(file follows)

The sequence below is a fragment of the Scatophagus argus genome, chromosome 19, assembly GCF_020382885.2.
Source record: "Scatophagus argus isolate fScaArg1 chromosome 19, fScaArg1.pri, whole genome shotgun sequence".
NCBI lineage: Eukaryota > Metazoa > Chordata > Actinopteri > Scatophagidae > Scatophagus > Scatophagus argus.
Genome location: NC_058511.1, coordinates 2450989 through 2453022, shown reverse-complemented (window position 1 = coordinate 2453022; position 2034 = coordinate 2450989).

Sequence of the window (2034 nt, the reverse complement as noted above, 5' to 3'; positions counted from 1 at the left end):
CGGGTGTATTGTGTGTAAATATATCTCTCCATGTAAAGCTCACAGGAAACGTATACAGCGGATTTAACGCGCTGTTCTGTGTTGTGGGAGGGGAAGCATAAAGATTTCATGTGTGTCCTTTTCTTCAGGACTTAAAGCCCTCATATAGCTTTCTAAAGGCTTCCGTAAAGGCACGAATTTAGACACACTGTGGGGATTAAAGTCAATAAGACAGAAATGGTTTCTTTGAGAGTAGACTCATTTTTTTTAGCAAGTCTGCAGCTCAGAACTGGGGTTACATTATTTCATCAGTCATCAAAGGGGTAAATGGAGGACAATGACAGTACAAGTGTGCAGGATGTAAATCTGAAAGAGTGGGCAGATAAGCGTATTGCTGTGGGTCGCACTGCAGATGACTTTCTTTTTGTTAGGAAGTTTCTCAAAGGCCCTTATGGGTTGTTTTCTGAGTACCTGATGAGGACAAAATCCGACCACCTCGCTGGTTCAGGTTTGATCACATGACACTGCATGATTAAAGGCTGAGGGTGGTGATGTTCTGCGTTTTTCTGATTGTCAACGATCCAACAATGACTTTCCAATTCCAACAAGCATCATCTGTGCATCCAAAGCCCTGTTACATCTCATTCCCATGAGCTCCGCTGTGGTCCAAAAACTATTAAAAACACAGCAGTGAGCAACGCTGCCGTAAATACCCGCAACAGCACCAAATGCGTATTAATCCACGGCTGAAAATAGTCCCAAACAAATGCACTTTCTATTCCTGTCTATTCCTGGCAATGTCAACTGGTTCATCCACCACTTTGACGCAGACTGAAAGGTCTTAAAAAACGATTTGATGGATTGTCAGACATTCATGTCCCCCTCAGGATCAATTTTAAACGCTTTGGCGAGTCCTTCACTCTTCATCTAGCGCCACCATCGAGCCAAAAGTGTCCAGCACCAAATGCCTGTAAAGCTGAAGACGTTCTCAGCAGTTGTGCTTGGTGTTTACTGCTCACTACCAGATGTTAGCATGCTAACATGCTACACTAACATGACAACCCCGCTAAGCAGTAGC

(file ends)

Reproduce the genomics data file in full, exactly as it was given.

The sequence below is a fragment of the Scatophagus argus genome, chromosome 19, assembly GCF_020382885.2.
Source record: "Scatophagus argus isolate fScaArg1 chromosome 19, fScaArg1.pri, whole genome shotgun sequence".
NCBI lineage: Eukaryota > Metazoa > Chordata > Actinopteri > Scatophagidae > Scatophagus > Scatophagus argus.
Genome location: NC_058511.1, coordinates 2450989 through 2453022, shown reverse-complemented (window position 1 = coordinate 2453022; position 2034 = coordinate 2450989).

Sequence of the window (2034 nt, the reverse complement as noted above, 5' to 3'; positions counted from 1 at the left end):
CGGGTGTATTGTGTGTAAATATATCTCTCCATGTAAAGCTCACAGGAAACGTATACAGCGGATTTAACGCGCTGTTCTGTGTTGTGGGAGGGGAAGCATAAAGATTTCATGTGTGTCCTTTTCTTCAGGACTTAAAGCCCTCATATAGCTTTCTAAAGGCTTCCGTAAAGGCACGAATTTAGACACACTGTGGGGATTAAAGTCAATAAGACAGAAATGGTTTCTTTGAGAGTAGACTCATTTTTTTTAGCAAGTCTGCAGCTCAGAACTGGGGTTACATTATTTCATCAGTCATCAAAGGGGTAAATGGAGGACAATGACAGTACAAGTGTGCAGGATGTAAATCTGAAAGAGTGGGCAGATAAGCGTATTGCTGTGGGTCGCACTGCAGATGACTTTCTTTTTGTTAGGAAGTTTCTCAAAGGCCCTTATGGGTTGTTTTCTGAGTACCTGATGAGGACAAAATCCGACCACCTCGCTGGTTCAGGTTTGATCACATGACACTGCATGATTAAAGGCTGAGGGTGGTGATGTTCTGCGTTTTTCTGATTGTCAACGATCCAACAATGACTTTCCAATTCCAACAAGCATCATCTGTGCATCCAAAGCCCTGTTACATCTCATTCCCATGAGCTCCGCTGTGGTCCAAAAACTATTAAAAACACAGCAGTGAGCAACGCTGCCGTAAATACCCGCAACAGCACCAAATGCGTATTAATCCACGGCTGAAAATAGTCCCAAACAAATGCACTTTCTATTCCTGTCTATTCCTGGCAATGTCAACTGGTTCATCCACCACTTTGACGCAGACTGAAAGGTCTTAAAAAACGATTTGATGGATTGTCAGACATTCATGTCCCCCTCAGGATCAATTTTAAACGCTTTGGCGAGTCCTTCACTCTTCATCTAGCGCCACCATCGAGCCAAAAGTGTCCAGCACCAAATGCCTGTAAAGCTGAAGACGTTCTCAGCAGTTGTGCTTGGTGTTTACTGCTCACTACCAGATGTTAGCATGCTAACATGCTACACTAACATGACAACCCCGCTAAGCAGTAGC